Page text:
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Article
June 23, 1923

A SUMMARY OF OUR KNOWLEDGE OF RICKETS

JAMA. 1923;80(25):1853. doi:10.1001/jama.1923.02640520035014
Abstract

Following the close of the war, information began to reach London that rickets was extremely prevalent in Vienna as a result of deficiency in diet. The Medical Research Council, which had been carrying on special investigations of this disease, appointed a committee to carry on investigations in Vienna jointly with the Accessory Food Products Committee. The committee found at once that war edema had been prevalent, but was no longer so, and that scurvy was common among infants. Moreover, rickets had increased both in incidence and in severity.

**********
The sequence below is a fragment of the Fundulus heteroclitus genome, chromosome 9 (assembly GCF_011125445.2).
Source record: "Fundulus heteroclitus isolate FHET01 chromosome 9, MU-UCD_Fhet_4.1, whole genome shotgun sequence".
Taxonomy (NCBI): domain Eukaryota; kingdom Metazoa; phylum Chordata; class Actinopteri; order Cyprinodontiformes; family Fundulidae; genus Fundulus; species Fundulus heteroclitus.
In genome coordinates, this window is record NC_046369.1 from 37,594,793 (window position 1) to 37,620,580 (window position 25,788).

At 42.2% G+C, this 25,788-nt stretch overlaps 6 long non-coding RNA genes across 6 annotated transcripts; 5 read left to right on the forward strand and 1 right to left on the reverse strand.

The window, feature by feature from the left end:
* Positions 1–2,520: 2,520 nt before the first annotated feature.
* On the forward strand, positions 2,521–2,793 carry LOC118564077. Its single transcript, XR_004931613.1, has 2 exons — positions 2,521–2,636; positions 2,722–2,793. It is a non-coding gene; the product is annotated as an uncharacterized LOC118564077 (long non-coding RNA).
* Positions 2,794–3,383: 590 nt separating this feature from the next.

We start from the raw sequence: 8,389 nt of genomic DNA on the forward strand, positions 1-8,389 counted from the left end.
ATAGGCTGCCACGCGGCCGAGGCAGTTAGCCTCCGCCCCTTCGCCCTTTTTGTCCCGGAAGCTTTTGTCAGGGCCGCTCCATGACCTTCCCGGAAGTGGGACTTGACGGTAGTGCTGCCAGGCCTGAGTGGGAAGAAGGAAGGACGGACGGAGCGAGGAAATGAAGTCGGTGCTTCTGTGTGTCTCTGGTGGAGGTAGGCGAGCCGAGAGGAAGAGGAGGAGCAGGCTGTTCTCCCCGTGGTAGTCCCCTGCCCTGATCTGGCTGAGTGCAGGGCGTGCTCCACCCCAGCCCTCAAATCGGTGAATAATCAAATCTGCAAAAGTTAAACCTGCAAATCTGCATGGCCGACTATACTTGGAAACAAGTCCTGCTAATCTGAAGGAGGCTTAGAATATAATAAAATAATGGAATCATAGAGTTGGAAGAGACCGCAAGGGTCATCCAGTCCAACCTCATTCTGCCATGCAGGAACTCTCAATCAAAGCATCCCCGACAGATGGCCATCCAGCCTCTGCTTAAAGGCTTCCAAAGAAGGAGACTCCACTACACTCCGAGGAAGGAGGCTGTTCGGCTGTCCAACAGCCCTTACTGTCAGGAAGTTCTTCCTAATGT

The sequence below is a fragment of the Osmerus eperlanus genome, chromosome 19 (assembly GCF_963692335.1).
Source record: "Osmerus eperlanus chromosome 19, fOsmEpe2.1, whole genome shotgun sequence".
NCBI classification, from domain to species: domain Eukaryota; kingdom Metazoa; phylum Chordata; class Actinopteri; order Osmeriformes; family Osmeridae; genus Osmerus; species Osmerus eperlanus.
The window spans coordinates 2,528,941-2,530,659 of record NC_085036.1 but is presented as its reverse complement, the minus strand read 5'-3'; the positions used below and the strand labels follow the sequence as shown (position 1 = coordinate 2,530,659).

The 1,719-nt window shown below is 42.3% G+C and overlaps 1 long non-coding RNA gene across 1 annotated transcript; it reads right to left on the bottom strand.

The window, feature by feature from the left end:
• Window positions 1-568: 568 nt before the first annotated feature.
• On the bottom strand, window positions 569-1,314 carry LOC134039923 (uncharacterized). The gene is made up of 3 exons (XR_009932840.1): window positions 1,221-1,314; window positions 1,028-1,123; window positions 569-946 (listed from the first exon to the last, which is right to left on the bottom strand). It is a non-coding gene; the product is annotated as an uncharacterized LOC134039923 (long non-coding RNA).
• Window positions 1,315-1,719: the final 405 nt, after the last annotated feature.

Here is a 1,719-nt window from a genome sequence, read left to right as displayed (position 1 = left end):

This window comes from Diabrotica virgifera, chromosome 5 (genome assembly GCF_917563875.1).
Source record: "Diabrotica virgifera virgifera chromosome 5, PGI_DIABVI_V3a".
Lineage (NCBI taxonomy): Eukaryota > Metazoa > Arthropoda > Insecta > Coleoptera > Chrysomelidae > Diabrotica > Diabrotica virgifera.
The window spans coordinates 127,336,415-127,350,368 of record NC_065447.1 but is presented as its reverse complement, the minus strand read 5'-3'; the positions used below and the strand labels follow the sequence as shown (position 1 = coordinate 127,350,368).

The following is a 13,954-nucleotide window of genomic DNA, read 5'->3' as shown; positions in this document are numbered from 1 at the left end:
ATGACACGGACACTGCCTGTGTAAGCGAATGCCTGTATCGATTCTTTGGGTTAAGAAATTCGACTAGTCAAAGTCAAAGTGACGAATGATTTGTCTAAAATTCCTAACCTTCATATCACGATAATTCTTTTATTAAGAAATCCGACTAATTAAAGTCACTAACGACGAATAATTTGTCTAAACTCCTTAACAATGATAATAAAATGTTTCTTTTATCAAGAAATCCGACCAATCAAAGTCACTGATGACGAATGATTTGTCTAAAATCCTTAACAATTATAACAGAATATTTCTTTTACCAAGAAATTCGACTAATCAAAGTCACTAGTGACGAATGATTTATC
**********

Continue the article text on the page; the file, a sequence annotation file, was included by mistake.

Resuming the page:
As is pointed out in the report just issued,1 the problem of the cause of rickets is approaching solution, but the interplay of the various factors influencing the satisfactory digestion of calcium phosphate in the growing skeleton is still obscure. As has been indicated in The Journal, certain investigators were of the opinion that rickets is an infectious disease, whereas others

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